Lambeth schools will miss out on £680,000 of funding for disadvantaged kids after the government has changed the pupil premium policy.
Schools receive £1,345 for every primary age pupil or £955 for every secondary age pupil who claim free school meals to help them with their progress and improve their exam results.
But the government has announced that they will make these calculations from the number of eligible pupils in October 2020, and will not count any pupils that have become eligible since then.
In Lambeth, 592 children have became eligible for free school meals between October 2020 and January 2021, meaning schools across the borough will miss out on an estimated £680,800 in funding.
Streatham MP Bell Ribeiro-Addy said: “Schools have really been struggling during the pandemic with the added costs of Covid, which they were largely left to meet by themselves.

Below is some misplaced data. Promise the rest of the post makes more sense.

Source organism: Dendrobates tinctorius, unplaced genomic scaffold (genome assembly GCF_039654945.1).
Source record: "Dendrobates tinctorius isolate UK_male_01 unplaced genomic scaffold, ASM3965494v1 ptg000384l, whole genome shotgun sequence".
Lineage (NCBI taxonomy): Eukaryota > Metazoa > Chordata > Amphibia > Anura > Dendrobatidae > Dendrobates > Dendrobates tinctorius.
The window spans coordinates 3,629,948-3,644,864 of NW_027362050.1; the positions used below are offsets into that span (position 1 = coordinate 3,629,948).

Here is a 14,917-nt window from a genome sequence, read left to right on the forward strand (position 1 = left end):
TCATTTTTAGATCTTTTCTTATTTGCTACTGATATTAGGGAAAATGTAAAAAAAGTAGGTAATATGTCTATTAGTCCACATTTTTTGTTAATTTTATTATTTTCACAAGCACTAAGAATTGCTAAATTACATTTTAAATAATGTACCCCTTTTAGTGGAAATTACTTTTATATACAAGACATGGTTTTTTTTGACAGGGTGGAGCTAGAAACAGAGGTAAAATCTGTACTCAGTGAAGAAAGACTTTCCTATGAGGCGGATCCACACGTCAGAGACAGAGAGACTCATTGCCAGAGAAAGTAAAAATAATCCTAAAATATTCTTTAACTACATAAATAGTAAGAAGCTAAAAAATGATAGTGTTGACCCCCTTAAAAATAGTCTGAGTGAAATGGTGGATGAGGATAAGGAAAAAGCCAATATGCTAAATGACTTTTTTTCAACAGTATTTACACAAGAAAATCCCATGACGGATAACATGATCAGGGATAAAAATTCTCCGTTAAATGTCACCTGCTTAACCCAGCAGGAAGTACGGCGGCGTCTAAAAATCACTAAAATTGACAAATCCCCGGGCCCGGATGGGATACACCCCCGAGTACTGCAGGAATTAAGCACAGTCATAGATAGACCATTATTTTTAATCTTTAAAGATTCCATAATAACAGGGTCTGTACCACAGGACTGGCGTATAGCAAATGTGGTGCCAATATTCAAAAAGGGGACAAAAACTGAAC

“The Government’s stealth cuts to the pupil premium are quietly leaving children behind and leaving underfunded local schools to pick up the tab.
“Sadly, this is pretty typical of the Department for Education’s continued failings during the pandemic.
“They had to be shamed into feeding children over the school holidays. It’s clear they will have to be shamed into ensuring disadvantaged childre
A Department for Education spokeswoman said: “We are working with parents, teachers and schools to develop a long-term plan to make sure all pupils have the chance to recover from the impact of the pandemic as quickly and fully as possible, and have invested £1.7 billion for this ambitious activity, including high-quality tutoring and summer school provision.
“We have also ensured schools continue accepting applications for free school meals throughout the pandemic, expanded our Holiday Activities and Food Programme to every local authority in England and announced our intention to extend the Breakfast Clubs programme to 2023 – all to support disadvantaged children.”
Pictured top: Bell Ribeiro-Addy visits Streatham Wells Primary School
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